PMCC PMCC

Search tips
Search criteria

Advanced
Results 1-25 (53)
 

Clipboard (0)
None

Select a Filter Below

Year of Publication
more »
1.  Emergence of G12 Rotavirus Strains in Delhi, India, in 2000 to 2007▿  
Journal of Clinical Microbiology  2008;46(4):1343-1348.
The prospect that rotavirus diarrhea in children may soon be prevented by vaccines has placed a new priority on understanding the diversity of rotavirus strains and the mechanism by which these strains evolve over time. We have characterized a total of 465 rotavirus strains collected in North India from 2000 to 2007 for G and P types by reverse transcription-PCR and sequencing. The novel G12 rotavirus strains recently detected in other countries were first detected in India in 2001 and have emerged as the predominant strains in Delhi, India, during 2005 to 2007. While the VP7 sequence was highly homologous among G12 strains isolated in Delhi, suggesting recent emergence from a common ancestor, the strains had a diverse constellation of other gene segments, demonstrating substantial reassortment. For the entire period, the common rotavirus G types G1 (26%), G2 (25%), and G9 (14%) comprised 65% of the strains, and common P types, P[4] (19%), P[6] (22%), and P[8] (35%), comprised 76% of the total P types. Of note, we detected a high percentage of unusual (17%) strains and fecal specimens with mixed (12% G and 15% P) rotavirus infections having a variety of genomic constellations. For the first time, we identified two novel rotavirus strains with unusual G/P combinations, G2P[11] and G3P[11], in patients with diarrhea. The study highlights the great diversity among rotaviruses isolated from Indian children, the opportunity for genetic reassortment between strains, and the emergence of a novel G12 strain in our country. Due to the demonstrated effect of antigenic diversity on rotavirus vaccines, it will be important to continue careful monitoring of these strains as rotavirus vaccine programs are implemented in India.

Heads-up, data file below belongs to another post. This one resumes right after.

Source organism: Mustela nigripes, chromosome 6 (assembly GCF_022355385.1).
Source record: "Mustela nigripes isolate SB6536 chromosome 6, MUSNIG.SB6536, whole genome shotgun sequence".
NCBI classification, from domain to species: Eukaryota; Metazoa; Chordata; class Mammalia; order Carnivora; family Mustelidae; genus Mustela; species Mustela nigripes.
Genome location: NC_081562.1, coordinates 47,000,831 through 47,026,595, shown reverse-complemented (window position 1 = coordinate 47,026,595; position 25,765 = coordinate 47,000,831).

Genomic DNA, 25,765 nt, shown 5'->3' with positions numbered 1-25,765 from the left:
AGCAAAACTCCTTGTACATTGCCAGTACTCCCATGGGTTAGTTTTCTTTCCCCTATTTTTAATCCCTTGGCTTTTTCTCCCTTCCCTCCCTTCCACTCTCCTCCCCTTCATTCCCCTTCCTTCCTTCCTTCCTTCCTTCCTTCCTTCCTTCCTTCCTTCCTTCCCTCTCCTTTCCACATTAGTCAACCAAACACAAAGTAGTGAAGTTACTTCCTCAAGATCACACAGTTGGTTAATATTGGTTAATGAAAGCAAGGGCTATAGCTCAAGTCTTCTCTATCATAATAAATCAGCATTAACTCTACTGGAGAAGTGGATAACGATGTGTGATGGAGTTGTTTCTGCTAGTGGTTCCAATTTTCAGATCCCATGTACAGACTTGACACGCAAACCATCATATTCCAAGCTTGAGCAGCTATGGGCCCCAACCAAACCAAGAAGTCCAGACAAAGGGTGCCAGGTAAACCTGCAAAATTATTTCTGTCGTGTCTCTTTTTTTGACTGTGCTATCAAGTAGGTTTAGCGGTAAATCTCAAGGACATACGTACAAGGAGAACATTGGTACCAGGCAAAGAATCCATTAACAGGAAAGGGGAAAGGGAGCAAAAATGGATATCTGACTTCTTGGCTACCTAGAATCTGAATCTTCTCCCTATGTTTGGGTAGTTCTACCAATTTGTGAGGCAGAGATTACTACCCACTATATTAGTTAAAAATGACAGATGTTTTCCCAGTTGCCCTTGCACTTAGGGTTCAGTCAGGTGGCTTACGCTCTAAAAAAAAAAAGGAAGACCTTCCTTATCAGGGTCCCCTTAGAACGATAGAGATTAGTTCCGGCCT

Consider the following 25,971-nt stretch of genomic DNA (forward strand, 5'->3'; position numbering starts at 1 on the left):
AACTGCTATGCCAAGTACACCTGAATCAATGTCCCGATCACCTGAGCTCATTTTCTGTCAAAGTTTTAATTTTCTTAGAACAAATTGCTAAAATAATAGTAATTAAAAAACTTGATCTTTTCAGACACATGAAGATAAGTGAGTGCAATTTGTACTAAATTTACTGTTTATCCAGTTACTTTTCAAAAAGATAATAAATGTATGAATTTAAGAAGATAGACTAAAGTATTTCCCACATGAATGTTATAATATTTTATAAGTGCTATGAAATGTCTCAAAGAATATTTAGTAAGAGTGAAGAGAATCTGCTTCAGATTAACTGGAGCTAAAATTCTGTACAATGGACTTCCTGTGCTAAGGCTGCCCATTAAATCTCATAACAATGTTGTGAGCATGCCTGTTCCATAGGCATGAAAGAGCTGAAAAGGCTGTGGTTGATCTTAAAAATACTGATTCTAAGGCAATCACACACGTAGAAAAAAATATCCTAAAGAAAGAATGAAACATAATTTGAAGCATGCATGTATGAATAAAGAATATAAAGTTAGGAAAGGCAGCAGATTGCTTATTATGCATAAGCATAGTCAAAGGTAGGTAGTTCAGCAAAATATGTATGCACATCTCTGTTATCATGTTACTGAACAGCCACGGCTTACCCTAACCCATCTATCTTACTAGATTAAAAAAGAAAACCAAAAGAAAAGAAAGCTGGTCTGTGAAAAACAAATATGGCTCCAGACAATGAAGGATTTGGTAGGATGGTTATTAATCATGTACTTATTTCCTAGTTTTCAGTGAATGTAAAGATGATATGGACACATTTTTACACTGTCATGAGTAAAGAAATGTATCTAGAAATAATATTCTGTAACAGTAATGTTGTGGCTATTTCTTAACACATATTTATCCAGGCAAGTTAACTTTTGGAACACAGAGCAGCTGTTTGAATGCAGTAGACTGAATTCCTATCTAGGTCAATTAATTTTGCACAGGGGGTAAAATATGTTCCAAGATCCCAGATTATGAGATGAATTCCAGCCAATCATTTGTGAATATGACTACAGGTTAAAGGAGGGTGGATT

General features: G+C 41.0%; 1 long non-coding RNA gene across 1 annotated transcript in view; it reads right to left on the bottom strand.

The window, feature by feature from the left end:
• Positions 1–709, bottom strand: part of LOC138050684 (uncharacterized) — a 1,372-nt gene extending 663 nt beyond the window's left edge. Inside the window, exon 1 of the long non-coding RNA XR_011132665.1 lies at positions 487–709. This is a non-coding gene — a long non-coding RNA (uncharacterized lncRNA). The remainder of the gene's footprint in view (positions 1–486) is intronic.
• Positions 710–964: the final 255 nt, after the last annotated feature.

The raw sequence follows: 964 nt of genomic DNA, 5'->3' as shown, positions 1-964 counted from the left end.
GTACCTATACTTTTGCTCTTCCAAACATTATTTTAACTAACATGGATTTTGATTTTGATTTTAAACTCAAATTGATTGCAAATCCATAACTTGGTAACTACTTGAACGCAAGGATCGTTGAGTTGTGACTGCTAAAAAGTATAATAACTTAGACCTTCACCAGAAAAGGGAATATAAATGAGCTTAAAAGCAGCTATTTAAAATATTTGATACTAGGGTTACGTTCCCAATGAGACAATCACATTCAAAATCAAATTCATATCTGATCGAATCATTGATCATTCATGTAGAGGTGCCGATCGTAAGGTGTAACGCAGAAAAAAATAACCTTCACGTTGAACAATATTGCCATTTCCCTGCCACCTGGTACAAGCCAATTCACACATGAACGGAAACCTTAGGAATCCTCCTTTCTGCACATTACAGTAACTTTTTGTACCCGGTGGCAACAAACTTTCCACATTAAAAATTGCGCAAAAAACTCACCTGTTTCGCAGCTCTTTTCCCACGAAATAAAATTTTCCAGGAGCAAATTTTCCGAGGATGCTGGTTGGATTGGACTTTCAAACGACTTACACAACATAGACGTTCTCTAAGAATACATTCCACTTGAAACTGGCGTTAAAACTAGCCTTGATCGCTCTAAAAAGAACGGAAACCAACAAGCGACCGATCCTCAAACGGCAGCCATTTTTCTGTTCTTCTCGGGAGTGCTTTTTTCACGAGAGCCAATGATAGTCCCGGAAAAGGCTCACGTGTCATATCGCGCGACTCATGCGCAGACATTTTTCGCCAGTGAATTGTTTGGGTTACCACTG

doi:10.1128/JCM.02358-07
PMCID: PMC2292948  PMID: 18272705
2.  First Detection of G12 Rotaviruses in Newborns with Neonatal Rotavirus Infection at All India Institute of Medical Sciences, New Delhi, India▿  
Journal of Clinical Microbiology  2007;45(11):3824-3827.